Aberdeen's mayor, ethics commission argue in court

A Harford County Circuit Court judge heard arguments Tuesday from the attorneys for Aberdeen Mayor Mike Bennett and the city's ethics commission over a disputed unfavorable ruling the panel issued against the mayor in 2011.

Bennett has accused the commission of unfairly tarnishing his reputation by "admonishing" him for the trip he took to Augusta, Ga., at the behest of Ripken Baseball in 2011. The company owns the Aberdeen IronBirds minor league team and is the sole tenant of the city-owned Ripken Stadium.

Judge Stephen Waldron noted as a disclaimer that he is an IronBirds season ticket holder, but he has no connection to the Ripkens. The judge also said he once represented the City of Aberdeen in a case more than 30 years ago.

"I see this really as a singular issue, the one finding by the commission," Waldron said.

Elissa Levan, Bennett's lawyer, told the judge he should dismiss the commission's finding that the mayor used the privilege of office to benefit a third party.

She said everyone agrees there was no gain to the mayor, his family or friends and no one could find "a single shred of evidence" that any private party benefited from the October 2011 trip, paid for by Ripken Baseball.

Bennett had not reported the trip to city officials or the commission beforehand and has since said he did not believe such reporting was necessary under the law.

At the time of the trip, Ripken Baseball was trying to persuade Augusta city officials to build a new stadium for the GreenJackets, a team then owned by Ripken Baseball. Ripken Baseball has since sold the GreenJackets, but continues to own the IronBirds and the Charlotte Stone Crabs in Port Charlotte, Fla.,

Bennett has previously acknowledged he spoke positively about the city's relationship with Ripken Baseball and the stadium during the few hours he spent in Augusta.

Levan told Waldron the ethics commission violated its own procedure, was forced to retract some of the charges and then struggled to find "something, anything" to pin on Bennett.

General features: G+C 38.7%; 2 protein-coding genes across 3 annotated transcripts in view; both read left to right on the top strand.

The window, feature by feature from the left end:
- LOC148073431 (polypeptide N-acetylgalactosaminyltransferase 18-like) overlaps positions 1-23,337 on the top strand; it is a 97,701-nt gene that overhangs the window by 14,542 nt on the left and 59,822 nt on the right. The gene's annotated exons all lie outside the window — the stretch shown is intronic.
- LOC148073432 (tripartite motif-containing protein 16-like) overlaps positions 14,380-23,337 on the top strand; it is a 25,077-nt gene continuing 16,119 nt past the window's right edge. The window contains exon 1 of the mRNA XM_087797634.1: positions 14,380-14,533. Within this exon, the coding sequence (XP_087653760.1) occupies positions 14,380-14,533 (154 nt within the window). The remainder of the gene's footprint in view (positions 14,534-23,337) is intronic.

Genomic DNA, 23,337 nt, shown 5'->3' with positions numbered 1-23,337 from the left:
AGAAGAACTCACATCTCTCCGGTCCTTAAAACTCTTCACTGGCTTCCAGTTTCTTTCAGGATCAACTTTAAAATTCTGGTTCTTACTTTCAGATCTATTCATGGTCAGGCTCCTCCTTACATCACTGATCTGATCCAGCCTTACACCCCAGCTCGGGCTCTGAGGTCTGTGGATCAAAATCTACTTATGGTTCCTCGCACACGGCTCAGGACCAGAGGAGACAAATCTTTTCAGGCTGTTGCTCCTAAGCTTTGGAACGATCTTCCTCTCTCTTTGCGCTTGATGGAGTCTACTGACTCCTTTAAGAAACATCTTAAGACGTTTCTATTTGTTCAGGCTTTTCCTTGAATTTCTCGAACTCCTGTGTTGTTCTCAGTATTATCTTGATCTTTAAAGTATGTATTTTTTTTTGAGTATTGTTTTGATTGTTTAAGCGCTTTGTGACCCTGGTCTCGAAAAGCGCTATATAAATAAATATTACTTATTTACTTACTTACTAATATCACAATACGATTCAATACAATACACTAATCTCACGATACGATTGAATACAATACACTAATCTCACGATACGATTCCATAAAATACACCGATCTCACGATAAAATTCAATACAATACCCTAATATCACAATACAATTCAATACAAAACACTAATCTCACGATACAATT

She also said Patrick McGrady, who unsuccessfully ran against Bennett in the 2011 mayoral race and filed the original complaint against the trip, had motives that were "entirely politically motivated."

McGrady was not at the hearing Tuesday. Three of the ethics commission members were in attendance. Their lawyer, Kevin Karpinski, said member Jesse Shanks had a death in the family and could not attend.

Levan said McGrady's accusation was used only to "disparage and besmirch" the mayor.

"To a man who has dedicated his life to public service, this is more than a slap on the wrist," Levan said of the commission's admonishment.

Waldron appeared to agree, saying he "totally" gets "the emotional impact of dragging this around behind you the rest of your life."

Levan said it comes down to a difference of opinion about the commission's scope of authority and the issue of motivations.

"We would maintain that it was the mayor's intention to benefit the city because Ripken Baseball is the city's primary economic driver," she said.

The lawyer said the trip itself was "extremely burdensome" for the mayor and the uproar after he returned made him feel like "no good deed goes unpunished."

Waldron added that Bennett bought his own lunch, so it was not as though he got a guided tour around Augusta.

Levan noted that after the commission was asked to rescind its negative opinion, the members refused.

"I think it's telling. The reason they didn't do that is they needed to save face," she said.

Karpinski, meanwhile, told the judge the commission members were not unduly partial toward the mayor and their statement amounted to, "In the future, be more careful."

He said there was "substantial evidence that reasonable minds could reach" to support the findings of the commission.

He also said the complainant's political motivations have nothing to do with the hearing and disagreed with Levan's assertion that there was a delay in scheduling a hearing for Bennett. Karpinski said Bennett was notified shortly after the report of the commission's hearing.

The commission has "certainly no obligation" to rescind a decision, he added.

"At the end of the day, after a hearing, the commission did revisit and withdraw two of the three issues," he said.

He also said when one looks at the record and takes out "all the passion and hyperbole," there is "no question" the commission acted reasonably and not capriciously.

Karpinski said newspaper articles quoting Bennett made it clear Bennett wholeheartedly supported Ripken Baseball and there was a core relationship between the mayor and the business.

"This had nothing to do with Aberdeen. This had everything to do with the Ripken Baseball organization leveraging a better deal with the City of Aberdeen," he said.

Whether or not the result was successful, Karpinski said the intent was obviously to benefit Ripken Baseball.

Levan replied that the mayor can absolutely support whoever he wants and if voters don't like it, they can vote him out of office.

"Why would this man go all the way to Augusta if he didn't believe it had something to do with the city?" she said. "He clearly believed it would benefit the city."

Waldron, who had made a handful of half-joking baseball references along the way, noted: "You are addressing a judge wearing an Orioles shirt and Orioles tie."

He told both parties they should not expect his ruling for at least a couple of weeks.

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